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Community Response to COVID-19 Ep. 2- Mia Mingus

Updated: Mar 18, 2020

AAPI Women Lead's Dr. Connie Wun sits down with Mia Mingus, Transformative Justice & Disability Justice organizer, advocate and leader. In episode 2, Mia + Dr. Connie Wun talks about ways communities have been supporting each other through this time using tools such as Mutual Aid + Pod Mapping + how we must recommit ourselves to supporting each other. Check out the video. Transcription provided below the video.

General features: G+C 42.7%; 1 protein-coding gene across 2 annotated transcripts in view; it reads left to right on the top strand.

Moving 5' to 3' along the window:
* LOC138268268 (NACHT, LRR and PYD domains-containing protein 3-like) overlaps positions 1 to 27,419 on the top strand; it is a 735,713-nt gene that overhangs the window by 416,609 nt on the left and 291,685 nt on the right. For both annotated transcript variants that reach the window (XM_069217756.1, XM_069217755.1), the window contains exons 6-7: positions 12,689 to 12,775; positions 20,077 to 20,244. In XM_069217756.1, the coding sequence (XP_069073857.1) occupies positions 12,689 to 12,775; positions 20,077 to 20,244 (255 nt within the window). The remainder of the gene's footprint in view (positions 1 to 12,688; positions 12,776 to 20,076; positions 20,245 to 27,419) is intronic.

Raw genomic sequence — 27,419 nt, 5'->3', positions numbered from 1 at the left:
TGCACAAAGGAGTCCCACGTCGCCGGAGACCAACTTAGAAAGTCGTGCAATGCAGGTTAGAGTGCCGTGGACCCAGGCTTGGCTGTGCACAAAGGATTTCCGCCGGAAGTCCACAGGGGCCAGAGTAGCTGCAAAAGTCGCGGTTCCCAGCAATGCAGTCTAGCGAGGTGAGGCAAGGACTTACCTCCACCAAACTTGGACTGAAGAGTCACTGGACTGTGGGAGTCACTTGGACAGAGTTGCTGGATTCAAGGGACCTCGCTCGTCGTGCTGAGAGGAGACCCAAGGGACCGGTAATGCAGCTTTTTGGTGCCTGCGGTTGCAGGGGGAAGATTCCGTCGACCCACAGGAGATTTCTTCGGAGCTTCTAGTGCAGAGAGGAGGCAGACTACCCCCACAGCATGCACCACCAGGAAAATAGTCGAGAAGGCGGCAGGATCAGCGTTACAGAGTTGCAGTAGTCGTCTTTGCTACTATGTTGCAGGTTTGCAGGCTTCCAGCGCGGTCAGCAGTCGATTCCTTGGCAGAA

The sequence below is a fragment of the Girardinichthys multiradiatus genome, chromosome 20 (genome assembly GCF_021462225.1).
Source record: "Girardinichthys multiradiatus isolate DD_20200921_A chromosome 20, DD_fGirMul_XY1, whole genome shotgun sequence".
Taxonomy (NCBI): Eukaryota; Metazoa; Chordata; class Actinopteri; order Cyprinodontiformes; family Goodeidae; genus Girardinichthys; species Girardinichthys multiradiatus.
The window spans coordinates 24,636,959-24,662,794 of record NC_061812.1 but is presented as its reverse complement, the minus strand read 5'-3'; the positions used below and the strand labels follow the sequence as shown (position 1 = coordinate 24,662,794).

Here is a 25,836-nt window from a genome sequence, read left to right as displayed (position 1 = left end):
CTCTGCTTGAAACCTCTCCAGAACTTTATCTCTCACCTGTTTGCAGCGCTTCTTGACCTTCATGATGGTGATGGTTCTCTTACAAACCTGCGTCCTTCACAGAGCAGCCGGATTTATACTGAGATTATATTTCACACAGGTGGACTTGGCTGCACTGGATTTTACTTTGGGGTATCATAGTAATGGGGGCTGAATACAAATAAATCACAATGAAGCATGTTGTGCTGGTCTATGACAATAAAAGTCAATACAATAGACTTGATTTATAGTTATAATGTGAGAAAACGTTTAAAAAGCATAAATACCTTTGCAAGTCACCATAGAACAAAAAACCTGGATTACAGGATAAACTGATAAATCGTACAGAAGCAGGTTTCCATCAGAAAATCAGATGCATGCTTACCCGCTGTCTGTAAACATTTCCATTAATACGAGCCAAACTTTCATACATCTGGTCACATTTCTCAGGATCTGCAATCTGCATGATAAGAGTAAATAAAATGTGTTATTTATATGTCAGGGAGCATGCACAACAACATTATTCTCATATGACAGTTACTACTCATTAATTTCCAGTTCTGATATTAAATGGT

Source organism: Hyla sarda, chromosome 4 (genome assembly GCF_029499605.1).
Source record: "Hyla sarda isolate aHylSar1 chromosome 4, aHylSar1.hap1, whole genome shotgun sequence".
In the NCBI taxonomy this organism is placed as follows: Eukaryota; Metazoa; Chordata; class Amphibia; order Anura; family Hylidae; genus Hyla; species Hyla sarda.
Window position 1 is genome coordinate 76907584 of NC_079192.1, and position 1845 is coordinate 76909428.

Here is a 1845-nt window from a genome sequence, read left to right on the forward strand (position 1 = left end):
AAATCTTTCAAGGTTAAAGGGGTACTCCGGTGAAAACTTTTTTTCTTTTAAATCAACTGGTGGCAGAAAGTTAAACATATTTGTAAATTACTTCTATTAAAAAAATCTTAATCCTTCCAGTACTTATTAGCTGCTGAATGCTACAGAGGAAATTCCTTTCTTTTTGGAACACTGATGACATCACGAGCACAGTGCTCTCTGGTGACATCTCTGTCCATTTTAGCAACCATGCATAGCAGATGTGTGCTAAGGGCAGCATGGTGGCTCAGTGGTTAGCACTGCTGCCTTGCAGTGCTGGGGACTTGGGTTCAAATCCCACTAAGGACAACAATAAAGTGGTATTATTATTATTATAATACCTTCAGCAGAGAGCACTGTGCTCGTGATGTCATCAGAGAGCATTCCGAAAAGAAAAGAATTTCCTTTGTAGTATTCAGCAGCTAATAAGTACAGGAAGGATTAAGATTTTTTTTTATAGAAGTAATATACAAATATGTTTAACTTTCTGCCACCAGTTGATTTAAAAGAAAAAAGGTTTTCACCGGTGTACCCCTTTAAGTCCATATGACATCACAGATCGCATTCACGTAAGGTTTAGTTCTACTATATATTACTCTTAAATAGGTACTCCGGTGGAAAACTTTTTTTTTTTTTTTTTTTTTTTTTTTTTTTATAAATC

Dr. Connie Wun: Hi, everyone. I am Dr. Connie Wun. I am one of the co-founders and executive director of AAPI Women Lead. Today I'm super, super excited to talk with you all with Mia Mingus, and Mia I know will be able to completely help us, as best as she can, with the crisis that we're entering right now. Mia, tell us who you are. Mia Mingus: Hi, everyone. My name is Mia Mingus, and I am a community organizer and educator, and I do a lot of work in transformative justice and disability justice. A lot of work is, in transformative justice in particular, it's based here in Oakland. I work with the Bay Area Transformative Justice Collective, and we are helping to build communities that can respond to different forms and violence and harm within our communities. We're doing that in the hopes to be able to get to a place where our communities can respond effectively to child sexual abuse, which continues to be one of the hardest forms of violence to respond to. But I've also done a ton of writing and work in the disability justice field as well, and have been lucky enough to be part of that movement for a long time. A lot of my writings and my blog are disability justice grounded as well. Dr. Connie Wun: Thanks. Mia, we've been following you. AAPI Women Lead has been following you for a pretty long time, and I know that you have been talking a lot to the community on social media around something many of us are calling mutual aid, and something around community pods, especially around this time. Can you tell folks who are watching what those two things are, and why they're important right now? Mia Mingus: Yes. Mutual aid, I feel like at it's most basic, it's literally just aid that's being offered mutually, if you just think about it in those simple terms. It can happen between any amount of people. It can happen just between you and your roommate, or you and your best friend, or it can happen household to household. It can be as large as thousands of people, hundreds of people, 50 people, to five people. And literally, it could be anything from offering rides to people if they need it. I think about the ways that people have been doing it across movements, as well. Even historically, I think about the ways that the Black Panther Party brought food to disabled activists that were shutting down San Francisco decades ago. Mia Mingus: So it could look on a movement scale, or it can look on an individual scale. And I think right now we're seeing it in terms of the crisis and pandemic that we're living through, with people who are cooking meals for each other, checking on each other, helping to go and get groceries or supplies for folks who are immune-suppressed, maybe, or who are elders, or who are already feeling the impacts of coronavirus on their body, and not able to go out for themselves. It could be also folks who are helping to zoom in with families to talk with and help entertain kids who are now at home, and really going very much stir-crazy. I talked to a nine-year-old yesterday who just was jumping up and down the whole time, just needing to get that energy out. So it can look all different types of ways. We are also seeing it being organized on a community-wide scale, too. Lots of cities or towns are organizing mutual aid initiatives and projects for people, just strangers to just sign up for what they need, and then strangers to list what they can offer, and then trying to just connect people that way. So that's mutual aid. Mia Mingus: And then we at the BATJC, the Bay Area Transformative Justice Collective, we have been using a model that we are calling pods. We've been using it for a long [inaudible 00:04:07] time, in the last five to six years. It's been a way for us to help folks think about how they want to respond to violence and harm in their communities, but also to crisis. Because when violence happens, oftentimes it's a crisis [inaudible 00:04:24]. Dr. Connie Wun: [inaudible 00:04:26]. Mia Mingus: No worries. We've been using it as a way to respond to harm and violence, but also to crisis, because when violence happens, it is a crisis. We've also been using it as a way of prevention. Your pod is made up of the people that you would call on if you were experiencing violence or harm or abuse, period. It could be if you were experiencing it and being targeted for it. It could be if you were experiencing it and you were doing the violence, or maybe you might do the violence. Or, if you witness the violence, or somebody that you love did the violence or was being targeted for the violence. But in short, it's just who would you call on if you were experiencing violence or had crisis. We came up with this model because we were using the term community, but what we found was that a lot of people didn't really know what community actually meant, and even more people felt like they had never actually experienced community. Mia Mingus: We also found that so many people were using the word community, but not necessarily sharing the same definition. Some people were using community as in a geographic location, like ... I'm part of the Bay Area community, but that's millions and millions of people. Some people were using it in terms of arbitrary values or practices, like I'm in community with them because I see them at the queer brunches that we go to. Or identity-based, like I'm part of the feminist community, or I'm part of the disabled community. And it's like, okay, but who from that feminist community would actually show up for you in a time of crisis? If you needed to move out of your apartment right away, if you needed somebody to take you to the emergency room, to your doctor, or if you needed somebody to cook a meal for you, who are those people? And then it was like, "Oh, maybe just two or three people." Mia Mingus: So pods became a way for us to get more concrete around what we were asking of people, because when we would say, "Turn to your community, or organize your community," in terms of transformative justice work, in terms of responding to harm, a lot of people, it just felt so overwhelming to them, and for many people, they didn't know who that actually meant. So pods was created as a way to name a specific type of relationship that we have with people. Your pod people may not be your closest people. Your pod people are people that you can rely on and can turn to in times of crisis, in times of emergency, in times of violence. Sometimes that can be your bestie, but sometimes it's not. Sometimes maybe it's a coworker that you're not as close to, but you know if you needed them, they would show up for you. Mia Mingus: And then, you can also have multiple pods. You can have as many pods as you want to. For example, the people that you might call on, Connie, if you survived violence, as a survivor, for example, might be different than people you would call on to support you in taking accountability for something that you've done. Those might be different people, and that's okay. A lot of us, and this is the reality that we live in right now, a lot of us have more people that we could call on if we were being targeted by violence or if we were suffering, basically, because of violence or harm that happened, and less people that we call on to support us around our accountability. Mia Mingus: So pods was developed initially for responses to violence and harm, and both [inaudible 00:07:56]. When I was talking about it earlier as a preventative measure, we've been trying to encourage people to build their pods now, before violence happens, before an emergency or crisis happens, because when you're already in the throes of an emergency or in a crisis, that is not the time to be having ... to be like, "Hey, do you want to sit down and talk with me for an hour about what pods means?" That is a time to activate your pod network. Mia Mingus: So, what we have been telling people is, no matter what's going on in your life, you can be building your pod, you can be asking people for consent if they want to be in your pod, which is super important. But I think now, in this moment, is a time where folks ... this is an excellent time for people to be activating their pods but also, if you haven't thought of pod building or haven't heard about it before, to be doing that work, and mapping your pod people now. I know a lot of us have a lot of time at home now. You can go to our website, You could also just google it, and go and find our pods and pod-mapping worksheet. There's a write-up that goes along with it, and you can map your pod [inaudible 00:09:08]. You can sit down with your whole family or your whole ... all of your roommates and map your pods together. Mia Mingus: Whatever ... social distancing, of course, but whatever it looks like for you to just start having those conversations, and getting consent from people. Maybe some people you live with are people who would be part of your pod. And maybe you might have different pods. You might have different people who might be down to help you if you're a disabled person, for example, around a health crisis than ... you might have different people, though, who might be down to help you if you were surviving sexual violence, for example. Some people might have different pod for people who will support them around taking accountability for their white privilege, for example, than ... might be different people, though, who might support you if you were targeted for queer or trans violence. Totally, totally fine to have different types of pods. Mia Mingus: But no matter what, we really encourage people to try to think about creating pods with people who are local to you. Of course you can have emotional support pod people who are around the country, but especially when we're talking about violence or crisis, it's really important to try to have some people here, wherever the city is or the town is that you live in, because it's hard if somebody lives across the country to be able to get to you fast enough, and in the amount of time that it would probably be ideal for them to be there. So that's a little bit about mutual aid and pods. Mia Mingus: And what's really exciting in this moment is that people are putting the two together and saying, "How can we use pods in a mutual aid way?" Actually, [inaudible 00:10:45] put out a google doc that's open to people around pod mapping for mutual aid, and so you can google that, too. But what I've been telling people is to get creative. You can just evolve pods, use pods, however it's useful for you. Pair it with other things. Take the parts that are useful, leave the parts that aren't. Whatever you're able to do in this moment, that's totally fine. It's been exciting for us because in our work over the past bunch of years, encouraging people and helping to teach people about pods, and helping to teach them how to do it, a lot of our folks already have been doing that work, so they have people in this moment. Mia Mingus: I think this is a great moment, too, to start reflecting on ... because the whole piece about pods is, they're reliable relationships. A lot of us living under capitalism, and living in the West, because capitalism relies on the breaking of relationships, a lot of us don't have those solid people. We don't have people we can have nuanced conversations about accountability with, or people that we know can actually show up for us in the ways that we need them to show up for us. We don't have a lot of people that we've had those pre-existing conversations, so to speak with around, "These are my thoughts around prisons, or these are my access needs, so if a crisis happens, this is what I need, and this is what will not be helpful." So this is a great moment to also reflect on, one, why don't we have more of those relationships in our life? But also, who are those people? Start having those conversations. There's never a bad time, because I think the reality of ... everything that I've been reading around this pandemic that we're in, at least in the US particularly, I think it's going to get much worse before it starts to get better. Dr. Connie Wun: I really love what you're saying, and I really love how you're charting out what pods can look like and what they can do in terms of different types of violence, and different types of needs. I know that this is a really good time to start creating pods. I know, for me, I literally was just looking through your pod worksheet, and I just thought, "I don't really know my neighbors." So all I could ... for that moment, I thought, "Okay, let me at least text them, and ask them what it is that they may need. Let me tell them what I'm good at. Let me see if they want to form some type of small ... maybe not community, but a little pod with me." And the reception was just like ... they were super excited about it. What they called it was "friendly neighbors," which is great. So I think it's a good time to just start the stages of getting to know one another, and who can be there for you in this period. Then you start building relationships, so that when the time comes to form the pod as well, I think it's also ... you're helping us to think through the importance of relationships under this context. Mia Mingus: And I also thing ... yes. And I love that, Connie, what you're saying, because part of what we're doing in transformative justice is we're saying, "How can we respond to violence, harm, and abuse in ways that don't rely on prisons, the police, the criminal legal system and the courts, [inaudible 00:14:10], that don't rely on the state, basically, and violence systems that we're embedded in. I think right now is a really amazing moment, also, to see that our government is not ... they've dropped the ball so much, on so many things, but especially around this pandemic that's happening right now, and we're seeing how states and different regions and different cities have had to take it upon themselves to just make calls, because there's no leadership coming from the top. There's no assistance or support coming from the top. Mia Mingus: And in fact, there's actually actual very real harm and danger coming from the top. Misinformation, lack of action, literal lies that are coming out. And also I think because of ... regardless of whatever party lines you fall on, I think everybody knows that our president doesn't tell the truth, and has a hard time saying the truth, and so I think also what's so harmful right now is that so many people cannot trust what the government is telling us right now, especially the leadership at the top in the White House, and their administration. So because of that, other people have had to take the lead. Mia Mingus: I think that ... part of what I always say to people is, "Look, if we're not going to rely on state systems, if